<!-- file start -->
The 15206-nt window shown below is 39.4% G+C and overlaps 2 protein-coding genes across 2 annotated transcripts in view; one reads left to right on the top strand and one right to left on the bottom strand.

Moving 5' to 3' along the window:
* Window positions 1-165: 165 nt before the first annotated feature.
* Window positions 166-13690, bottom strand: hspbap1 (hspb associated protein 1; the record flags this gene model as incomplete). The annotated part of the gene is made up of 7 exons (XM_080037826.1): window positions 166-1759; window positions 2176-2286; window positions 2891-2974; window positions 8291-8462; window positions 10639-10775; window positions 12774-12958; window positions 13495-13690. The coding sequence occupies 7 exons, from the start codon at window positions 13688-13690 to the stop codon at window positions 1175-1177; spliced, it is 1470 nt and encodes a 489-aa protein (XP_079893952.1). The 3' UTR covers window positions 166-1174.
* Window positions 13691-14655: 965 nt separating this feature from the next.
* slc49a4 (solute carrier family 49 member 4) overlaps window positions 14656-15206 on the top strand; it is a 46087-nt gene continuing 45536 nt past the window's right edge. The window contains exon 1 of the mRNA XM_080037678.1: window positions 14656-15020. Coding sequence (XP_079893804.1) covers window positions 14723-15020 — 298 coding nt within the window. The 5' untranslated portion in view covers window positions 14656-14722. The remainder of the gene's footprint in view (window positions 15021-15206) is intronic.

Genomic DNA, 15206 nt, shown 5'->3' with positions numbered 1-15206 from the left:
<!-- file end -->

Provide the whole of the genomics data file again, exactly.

The 15206-nt window shown below is 39.4% G+C and overlaps 2 protein-coding genes across 2 annotated transcripts in view; one reads left to right on the top strand and one right to left on the bottom strand.

Moving 5' to 3' along the window:
* Window positions 1-165: 165 nt before the first annotated feature.
* Window positions 166-13690, bottom strand: hspbap1 (hspb associated protein 1; the record flags this gene model as incomplete). The annotated part of the gene is made up of 7 exons (XM_080037826.1): window positions 166-1759; window positions 2176-2286; window positions 2891-2974; window positions 8291-8462; window positions 10639-10775; window positions 12774-12958; window positions 13495-13690. The coding sequence occupies 7 exons, from the start codon at window positions 13688-13690 to the stop codon at window positions 1175-1177; spliced, it is 1470 nt and encodes a 489-aa protein (XP_079893952.1). The 3' UTR covers window positions 166-1174.
* Window positions 13691-14655: 965 nt separating this feature from the next.
* slc49a4 (solute carrier family 49 member 4) overlaps window positions 14656-15206 on the top strand; it is a 46087-nt gene continuing 45536 nt past the window's right edge. The window contains exon 1 of the mRNA XM_080037678.1: window positions 14656-15020. Coding sequence (XP_079893804.1) covers window positions 14723-15020 — 298 coding nt within the window. The 5' untranslated portion in view covers window positions 14656-14722. The remainder of the gene's footprint in view (window positions 15021-15206) is intronic.

Genomic DNA, 15206 nt, shown 5'->3' with positions numbered 1-15206 from the left: